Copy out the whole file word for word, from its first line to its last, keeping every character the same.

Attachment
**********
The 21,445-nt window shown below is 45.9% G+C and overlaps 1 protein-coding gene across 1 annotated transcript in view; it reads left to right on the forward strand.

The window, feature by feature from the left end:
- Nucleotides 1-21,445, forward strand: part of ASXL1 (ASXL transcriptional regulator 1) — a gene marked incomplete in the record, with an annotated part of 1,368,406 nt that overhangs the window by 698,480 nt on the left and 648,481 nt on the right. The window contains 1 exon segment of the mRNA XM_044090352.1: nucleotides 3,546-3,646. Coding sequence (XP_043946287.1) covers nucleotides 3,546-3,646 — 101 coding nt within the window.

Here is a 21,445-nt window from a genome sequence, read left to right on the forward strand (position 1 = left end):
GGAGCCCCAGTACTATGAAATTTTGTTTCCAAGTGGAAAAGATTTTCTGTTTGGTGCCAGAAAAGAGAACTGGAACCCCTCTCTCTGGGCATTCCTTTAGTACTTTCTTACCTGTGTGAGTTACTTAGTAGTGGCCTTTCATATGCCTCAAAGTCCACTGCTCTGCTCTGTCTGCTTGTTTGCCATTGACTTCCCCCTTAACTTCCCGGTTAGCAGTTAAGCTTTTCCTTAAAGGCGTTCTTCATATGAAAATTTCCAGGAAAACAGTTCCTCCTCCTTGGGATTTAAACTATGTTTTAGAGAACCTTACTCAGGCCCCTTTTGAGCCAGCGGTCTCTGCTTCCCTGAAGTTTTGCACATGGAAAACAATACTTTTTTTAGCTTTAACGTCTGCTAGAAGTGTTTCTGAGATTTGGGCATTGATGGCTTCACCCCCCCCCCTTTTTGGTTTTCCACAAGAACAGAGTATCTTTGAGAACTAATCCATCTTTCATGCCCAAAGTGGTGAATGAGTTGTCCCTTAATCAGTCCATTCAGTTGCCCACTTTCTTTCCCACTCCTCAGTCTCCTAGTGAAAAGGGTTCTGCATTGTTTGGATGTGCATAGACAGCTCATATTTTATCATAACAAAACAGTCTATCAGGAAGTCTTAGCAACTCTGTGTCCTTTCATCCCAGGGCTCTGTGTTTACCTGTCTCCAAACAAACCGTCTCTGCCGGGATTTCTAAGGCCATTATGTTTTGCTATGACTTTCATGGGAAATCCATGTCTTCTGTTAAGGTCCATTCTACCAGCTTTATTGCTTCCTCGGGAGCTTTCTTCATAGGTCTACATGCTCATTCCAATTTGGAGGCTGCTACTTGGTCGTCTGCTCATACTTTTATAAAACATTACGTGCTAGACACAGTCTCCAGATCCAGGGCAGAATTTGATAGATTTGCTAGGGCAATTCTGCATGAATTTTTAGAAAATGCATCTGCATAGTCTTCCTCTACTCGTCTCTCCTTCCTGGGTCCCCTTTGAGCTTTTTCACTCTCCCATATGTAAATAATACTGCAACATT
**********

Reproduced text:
The 21,445-nt window shown below is 45.9% G+C and overlaps 1 protein-coding gene across 1 annotated transcript in view; it reads left to right on the forward strand.

The window, feature by feature from the left end:
- Nucleotides 1-21,445, forward strand: part of ASXL1 (ASXL transcriptional regulator 1) — a gene marked incomplete in the record, with an annotated part of 1,368,406 nt that overhangs the window by 698,480 nt on the left and 648,481 nt on the right. The window contains 1 exon segment of the mRNA XM_044090352.1: nucleotides 3,546-3,646. Coding sequence (XP_043946287.1) covers nucleotides 3,546-3,646 — 101 coding nt within the window.

Here is a 21,445-nt window from a genome sequence, read left to right on the forward strand (position 1 = left end):
GGAGCCCCAGTACTATGAAATTTTGTTTCCAAGTGGAAAAGATTTTCTGTTTGGTGCCAGAAAAGAGAACTGGAACCCCTCTCTCTGGGCATTCCTTTAGTACTTTCTTACCTGTGTGAGTTACTTAGTAGTGGCCTTTCATATGCCTCAAAGTCCACTGCTCTGCTCTGTCTGCTTGTTTGCCATTGACTTCCCCCTTAACTTCCCGGTTAGCAGTTAAGCTTTTCCTTAAAGGCGTTCTTCATATGAAAATTTCCAGGAAAACAGTTCCTCCTCCTTGGGATTTAAACTATGTTTTAGAGAACCTTACTCAGGCCCCTTTTGAGCCAGCGGTCTCTGCTTCCCTGAAGTTTTGCACATGGAAAACAATACTTTTTTTAGCTTTAACGTCTGCTAGAAGTGTTTCTGAGATTTGGGCATTGATGGCTTCACCCCCCCCCCTTTTTGGTTTTCCACAAGAACAGAGTATCTTTGAGAACTAATCCATCTTTCATGCCCAAAGTGGTGAATGAGTTGTCCCTTAATCAGTCCATTCAGTTGCCCACTTTCTTTCCCACTCCTCAGTCTCCTAGTGAAAAGGGTTCTGCATTGTTTGGATGTGCATAGACAGCTCATATTTTATCATAACAAAACAGTCTATCAGGAAGTCTTAGCAACTCTGTGTCCTTTCATCCCAGGGCTCTGTGTTTACCTGTCTCCAAACAAACCGTCTCTGCCGGGATTTCTAAGGCCATTATGTTTTGCTATGACTTTCATGGGAAATCCATGTCTTCTGTTAAGGTCCATTCTACCAGCTTTATTGCTTCCTCGGGAGCTTTCTTCATAGGTCTACATGCTCATTCCAATTTGGAGGCTGCTACTTGGTCGTCTGCTCATACTTTTATAAAACATTACGTGCTAGACACAGTCTCCAGATCCAGGGCAGAATTTGATAGATTTGCTAGGGCAATTCTGCATGAATTTTTAGAAAATGCATCTGCATAGTCTTCCTCTACTCGTCTCTCCTTCCTGGGTCCCCTTTGAGCTTTTTCACTCTCCCATATGTAAATAATACTGCAACATT